Performance Friday, March 2, 2012 | 8 PM

Vienna Philharmonic Orchestra

Stern Auditorium / Perelman Stage
In his native Finland, Sibelius is a cultural icon; worldwide, music lovers recognize him as among a handful of great 20th-century symphonists. His single-movement Seventh Symphony is a breathtaking work of vast musical vistas, and you can hear it with Lorin Maazel and the storied Vienna Philharmonic Orchestra. Also on the program: Sibelius’s First Symphony, with its echoes of Tchaikovsky, and the distinctively uplifting, grandly heroic Fifth.
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The Program

Symphony No. 7 in C Major, Op. 105

Reactionary or Prophet?

Sibelius’s contribution to our musical culture has always been hard to assess. His oeuvre, a unique amalgam of the old and the new, has inspired contradictory assessments by composers and critics. Virgil Thomson declared Sibelius to be “the opposite of an innovator. Whether good or bad, his music does not belong to our century’s concerns and worries … It represents the continuation of the 19th century in the midst of the 20th.” Yet in his 1934 Sibelius and the Music of the Future, composer Constant Lambert wrote that of “all contemporary music, that of Sibelius seems to point most surely to the future,” revealing a new “world of thought which is free from the paralyzing alternatives of escape or submission.”

Lambert turned out to be on the mark: As critic Alex Ross recently pointed out, numerous contemporary composers, from Kaija Saariaho to John Adams, have been “paying heed to Sibelius’s thematic deliquescence, his ever-evolving forms, his unearthly timbres.” Sibelius did not get to see this prophecy fulfilled; though he lived 33 years after completing his final symphony, it was not quite long enough. His loyalty to the tonal system and his lonely grandeur were never hip enough for the modern-music crowd, though his works were always popular with orchestras and the general public.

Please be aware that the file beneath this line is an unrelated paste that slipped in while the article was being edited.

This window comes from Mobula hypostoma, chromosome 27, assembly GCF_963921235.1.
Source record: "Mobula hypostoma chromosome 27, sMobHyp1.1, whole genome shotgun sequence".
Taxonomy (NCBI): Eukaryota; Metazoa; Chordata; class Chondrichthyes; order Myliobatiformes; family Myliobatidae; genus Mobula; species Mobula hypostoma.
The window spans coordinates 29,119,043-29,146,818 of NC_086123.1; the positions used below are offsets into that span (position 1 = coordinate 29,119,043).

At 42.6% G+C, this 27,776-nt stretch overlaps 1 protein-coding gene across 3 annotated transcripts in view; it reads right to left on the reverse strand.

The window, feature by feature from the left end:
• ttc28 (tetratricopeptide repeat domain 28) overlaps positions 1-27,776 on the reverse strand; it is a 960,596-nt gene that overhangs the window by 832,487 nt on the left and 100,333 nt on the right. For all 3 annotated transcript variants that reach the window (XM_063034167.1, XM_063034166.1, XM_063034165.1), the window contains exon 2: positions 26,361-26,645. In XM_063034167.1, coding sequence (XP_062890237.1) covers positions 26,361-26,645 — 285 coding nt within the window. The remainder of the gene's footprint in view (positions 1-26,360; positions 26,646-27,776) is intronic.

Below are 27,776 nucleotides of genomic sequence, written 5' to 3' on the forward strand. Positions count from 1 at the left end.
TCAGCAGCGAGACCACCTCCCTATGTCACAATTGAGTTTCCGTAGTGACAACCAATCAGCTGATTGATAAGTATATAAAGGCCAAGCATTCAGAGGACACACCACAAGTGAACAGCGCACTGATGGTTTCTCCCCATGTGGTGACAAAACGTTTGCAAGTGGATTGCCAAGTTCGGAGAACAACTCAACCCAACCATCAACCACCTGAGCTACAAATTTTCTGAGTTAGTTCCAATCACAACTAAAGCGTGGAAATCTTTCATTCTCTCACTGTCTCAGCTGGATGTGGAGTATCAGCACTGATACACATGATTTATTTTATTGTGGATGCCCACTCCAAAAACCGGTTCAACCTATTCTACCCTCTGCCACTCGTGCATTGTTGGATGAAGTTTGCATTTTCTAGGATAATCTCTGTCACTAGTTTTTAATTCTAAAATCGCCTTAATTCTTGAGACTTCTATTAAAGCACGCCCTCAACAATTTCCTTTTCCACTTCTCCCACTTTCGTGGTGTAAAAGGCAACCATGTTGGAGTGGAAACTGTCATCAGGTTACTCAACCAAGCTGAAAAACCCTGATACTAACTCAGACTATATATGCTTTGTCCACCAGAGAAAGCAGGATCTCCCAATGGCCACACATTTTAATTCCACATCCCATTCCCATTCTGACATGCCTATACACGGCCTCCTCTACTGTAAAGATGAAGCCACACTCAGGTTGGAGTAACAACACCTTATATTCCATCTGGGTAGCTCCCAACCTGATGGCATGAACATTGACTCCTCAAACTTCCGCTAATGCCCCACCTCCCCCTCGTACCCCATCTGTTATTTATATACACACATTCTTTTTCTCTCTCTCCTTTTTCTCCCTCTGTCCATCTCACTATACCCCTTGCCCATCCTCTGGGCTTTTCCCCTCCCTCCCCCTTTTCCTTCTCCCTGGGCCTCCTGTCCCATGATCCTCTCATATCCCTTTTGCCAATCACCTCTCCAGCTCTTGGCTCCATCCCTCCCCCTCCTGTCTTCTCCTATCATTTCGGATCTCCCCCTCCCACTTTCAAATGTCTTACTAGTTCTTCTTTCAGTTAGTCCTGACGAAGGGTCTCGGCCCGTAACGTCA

Less is Much More

Especially influential in contemporary music composition is Sibelius’s ability to build epic structures from tiny motifs, a technique that began with Beethoven but reached an apotheosis in Sibelius’s final symphony, the Seventh. In this single-movement symphony in C major—the most primal of keys—everything evolves from a few thematic scraps, building through what musicologists view as hidden fragments of traditional symphonic form (scherzo, slow movement, rondo) toward a final upward sweep. Seldom has so much been generated from so little.

Is it a Symphony?

The piece is so unlike a conventional symphony that Sibelius himself called it a “Symphonic Fantasy” at its 1924 Helsinki premiere. A year later, when the work was published, he decided it was a symphony after all, and dubbed it the Seventh. He struggled for years with a possible Eighth Symphony, much as he had labored over the Seventh, but the latter turned out to be his symphonic swan song. In frustration and something near despair, Sibelius burned the incomplete Eighth and only wrote one more work, the bleakly poetic tone poem Tapiola.

Sibelius at the Summit

After the Seventh, Sibelius felt isolated, out of fashion, burned out—his “prestige at rock-bottom,” as he put it. Yet the Seventh is a work of great confidence and affirmation. From the first quiet timpani rolls under misty scales—essentially the same opening as the First and Fifth symphonies on this program—the Seventh sounds like a summing up. The hymn-like motifs, shivering strings, ambiguous wind chords, and ephemeral dances—all growing organically from one another and coalescing during climaxes into a great trombone anthem— sound like procedures from earlier Sibelius symphonies but miraculously distilled.